She remembers being terrified by a Bible she was given as a little girl that featured sweet, sad-eyed Precious Moments characters — and also described hell as “hotter than your stove that you touch,” she said.
That experience still informs her ministry decades later. The pastor and author curates resources she recommends in a weekly email for parents and others involved in children’s ministries.
“This story has survived for 2,000 years. So it’s not the stories that are problematic, it’s the lenses through which we view them,” Smith said.
“People sense that there’s something powerful about this story, there’s something powerful about the creation, there’s something powerful about resurrection — all these themes in the Bible. People still claim them. I think it’s a subversive act sometimes to reclaim them in new ways.”
But more conservative Christian publishers are also seeing the need for resources that emphasize diversity and curiosity — McCaulley’s “God’s Colorful Kingdom Storybook Bible: The Story of God’s Big Diverse Family” is published by Tyndale Kids and Nellist’s “I Wonder,” by Zonderkidz, an imprint of Zondervan.
Nellist, who now lives in Michigan, was raised in northern England, where her dad was a minister. In an email, she said she grew up knowing a God “of love and hope” and hopes children will encounter that same God in “I Wonder.”
The mom of four wanted her girls to be able to see themselves in the Bible and to make it their own by asking questions.
“I believe that the mysterious and marvelous stories of the Bible are not meant to be simply read and put down. They are meant to be pondered, and puzzled over and thought about long after the page is turned,” Nellist said.
“Through the inclusion of open-ended ‘I Wonder’ questions following each story, this Bible invites children not only to wonder about what they just read, or about who God is, but also to ponder how they are part of God’s grand story, too.”
Children’s story Bibles “help set the foundation of faith for little ones,” according to Megan Dobson, vice president and publisher for Zonderkidz. “It’s their first experiences and interactions with the stories and with the faith.”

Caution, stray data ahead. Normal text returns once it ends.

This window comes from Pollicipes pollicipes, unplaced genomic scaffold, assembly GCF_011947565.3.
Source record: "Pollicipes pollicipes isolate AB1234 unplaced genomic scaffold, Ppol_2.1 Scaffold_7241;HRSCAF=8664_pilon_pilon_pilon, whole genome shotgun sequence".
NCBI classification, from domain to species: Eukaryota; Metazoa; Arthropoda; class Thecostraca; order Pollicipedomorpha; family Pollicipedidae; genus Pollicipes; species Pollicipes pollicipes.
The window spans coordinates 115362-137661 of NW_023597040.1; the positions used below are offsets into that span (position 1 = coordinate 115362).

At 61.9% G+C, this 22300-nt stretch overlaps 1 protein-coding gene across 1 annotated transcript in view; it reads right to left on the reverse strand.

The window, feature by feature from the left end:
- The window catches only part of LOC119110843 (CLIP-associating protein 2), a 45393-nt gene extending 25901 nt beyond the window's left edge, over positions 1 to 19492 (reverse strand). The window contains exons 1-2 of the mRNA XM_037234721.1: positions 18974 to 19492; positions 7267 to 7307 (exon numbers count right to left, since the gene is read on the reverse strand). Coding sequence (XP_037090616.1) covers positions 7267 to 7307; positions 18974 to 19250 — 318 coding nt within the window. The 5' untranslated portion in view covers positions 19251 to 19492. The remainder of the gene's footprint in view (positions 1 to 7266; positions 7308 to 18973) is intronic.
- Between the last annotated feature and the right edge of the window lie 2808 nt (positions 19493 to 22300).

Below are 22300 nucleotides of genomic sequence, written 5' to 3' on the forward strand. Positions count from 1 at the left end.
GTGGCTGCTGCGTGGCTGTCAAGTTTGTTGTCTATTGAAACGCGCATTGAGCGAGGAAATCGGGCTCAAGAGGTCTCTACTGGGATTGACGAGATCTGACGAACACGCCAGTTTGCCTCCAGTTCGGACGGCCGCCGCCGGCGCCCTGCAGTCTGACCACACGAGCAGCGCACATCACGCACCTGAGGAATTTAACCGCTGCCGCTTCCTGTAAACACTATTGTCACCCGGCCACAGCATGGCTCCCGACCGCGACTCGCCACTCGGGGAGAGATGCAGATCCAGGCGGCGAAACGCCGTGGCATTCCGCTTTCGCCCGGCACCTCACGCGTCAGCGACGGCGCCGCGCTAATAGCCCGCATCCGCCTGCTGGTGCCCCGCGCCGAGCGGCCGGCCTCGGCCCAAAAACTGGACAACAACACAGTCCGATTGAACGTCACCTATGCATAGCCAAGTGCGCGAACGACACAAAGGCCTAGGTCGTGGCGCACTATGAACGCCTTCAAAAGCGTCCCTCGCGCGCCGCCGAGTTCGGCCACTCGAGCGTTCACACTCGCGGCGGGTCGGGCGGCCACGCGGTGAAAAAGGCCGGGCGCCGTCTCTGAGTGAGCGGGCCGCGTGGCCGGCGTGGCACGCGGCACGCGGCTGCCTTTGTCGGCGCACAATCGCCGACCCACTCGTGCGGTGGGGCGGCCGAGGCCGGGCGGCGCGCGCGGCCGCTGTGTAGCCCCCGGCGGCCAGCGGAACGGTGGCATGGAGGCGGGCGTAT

That’s why they’re so important to Christians across the spectrum of faith, Dobson said.
Dobson pointed to “The Jesus Storybook Bible” by Sally Lloyd-Jones. Since it was published in 2007 by Zondervan, it has sold more than 3 million copies and has been translated into more than 50 languages. A recently launched podcast based on the book has included guests like Presiding Bishop Michael Curry of the Episcopal Church and popular Christian singer-songwriter Amy Grant.
What made “The Jesus Storybook Bible” different, Dobson said, was that it weaves a common thread through its stories, unlike previous children’s story Bibles that functioned more as anthologies or greatest hits of Bible stories. Each story, whether from the Hebrew Bible or New Testament, pointed to Jesus and emphasized God’s love.
Its illustrations, by the artist Jago, also featured characters with more “historically accurate skin tones,” the publisher said.
But what once made “The Jesus Storybook Bible” a rarity is becoming more common, she said.
The proposed table of contents in Clark’s “Book of Belonging” includes the stories of prophetess Miriam, Queen Esther and the women in Jesus’ lineage. Asking where the women in her daughter’s Bible were led her to other questions: Why was God gendered? Why were so many of the angels blonde? Why was the Holy Spirit never mentioned?
“Once you start asking questions and looking for change, it’s contagious. It’s intersectional. One issue grabs after the other,” Clark said.
The author wrote on Kickstarter last week that she was “unbelievably grateful (and still a little bit in shock!)” to have surpassed her crowdfunding goal to launch “The Book of Belonging.”
And she hopes it will help more children to see themselves in the stories of the Christian faith.
“I want my daughter to be a disciple of Jesus, and it would be helpful for her to see herself as just that — a disciple of Jesus,” she said.